Revealed in these moving and often surprising conversations are the abuses of the food industry, the competing interests of agribusiness and public health, the challenges and rewards of safe food production, and the practical solutions that we can all take part in. [Synopsis taken from the festival website]
Americans use 60,000 plastic bags every five minutes, disposable bags that they throw away without much thought. But where is “away?” Where do the bags and other plastics end up, and at what cost to the environment, marine life and human health?
When Jeb finds out he and his partner are expecting a child, his plastic odyssey becomes a truly personal one. How can they protect their baby from plastic’s pervasive health effects? Jeb looks beyond plastic bags and discovers that virtually everything in modern society — from baby bottles, to sports equipment, to dental sealants, to personal care products — is made with plastic or contains potentially harmful chemical additives used in the plastic-making process. Two of the most common of these additives, “endocrine disruptors” Bisphenol A (BPA) and phthalates, show links to cancer, diabetes, autism, attention deficit disorder, obesity, infertility, and even smaller penis size. As adults, we make all kinds of choices of convenience: single-serve bottles, small units of food, household items, and bath and beauty products. These products are both made with and come packaged in plastic.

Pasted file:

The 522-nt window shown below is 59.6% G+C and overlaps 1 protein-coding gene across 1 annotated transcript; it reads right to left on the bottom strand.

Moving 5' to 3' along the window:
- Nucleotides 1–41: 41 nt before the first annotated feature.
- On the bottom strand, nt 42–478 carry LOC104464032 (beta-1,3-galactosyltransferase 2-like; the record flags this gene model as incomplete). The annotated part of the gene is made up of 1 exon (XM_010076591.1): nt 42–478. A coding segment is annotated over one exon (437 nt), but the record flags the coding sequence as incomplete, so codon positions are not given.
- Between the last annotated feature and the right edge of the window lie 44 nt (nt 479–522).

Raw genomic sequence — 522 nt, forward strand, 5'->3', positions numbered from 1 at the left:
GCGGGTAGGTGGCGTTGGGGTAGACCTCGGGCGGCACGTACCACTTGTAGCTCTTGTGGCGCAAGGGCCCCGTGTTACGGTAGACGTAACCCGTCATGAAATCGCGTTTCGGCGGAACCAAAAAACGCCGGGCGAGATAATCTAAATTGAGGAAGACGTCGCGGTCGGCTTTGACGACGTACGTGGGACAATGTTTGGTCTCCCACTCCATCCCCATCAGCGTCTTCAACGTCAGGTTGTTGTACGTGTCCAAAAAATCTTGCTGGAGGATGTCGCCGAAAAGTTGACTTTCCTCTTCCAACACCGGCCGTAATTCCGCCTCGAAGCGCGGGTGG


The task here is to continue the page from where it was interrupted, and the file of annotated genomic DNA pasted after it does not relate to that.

As a consequence of our modern day culture, we have become addicted to plastics, and they have quietly infiltrated every aspect of our lives. Even our children (especially during in utero development) have unwittingly and alarmingly become our modern day lab rats.
Bag It makes it clear that it is time for a paradigm shift. Join Jeb as he meets with people who fought the American Chemistry Council lobby that spent more than a million dollars fighting the Seattle bag fee; as he interviews a man sailing the Pacific in a boat made of plastic to raise awareness about our ocean’s health; as he gets tested to determine the levels of chemicals in his own body; and as he welcomes his baby into the world, a world he hopes we can leave with a little less plastic and in a little better shape for the next generation. [Synopsis taken from the festival website]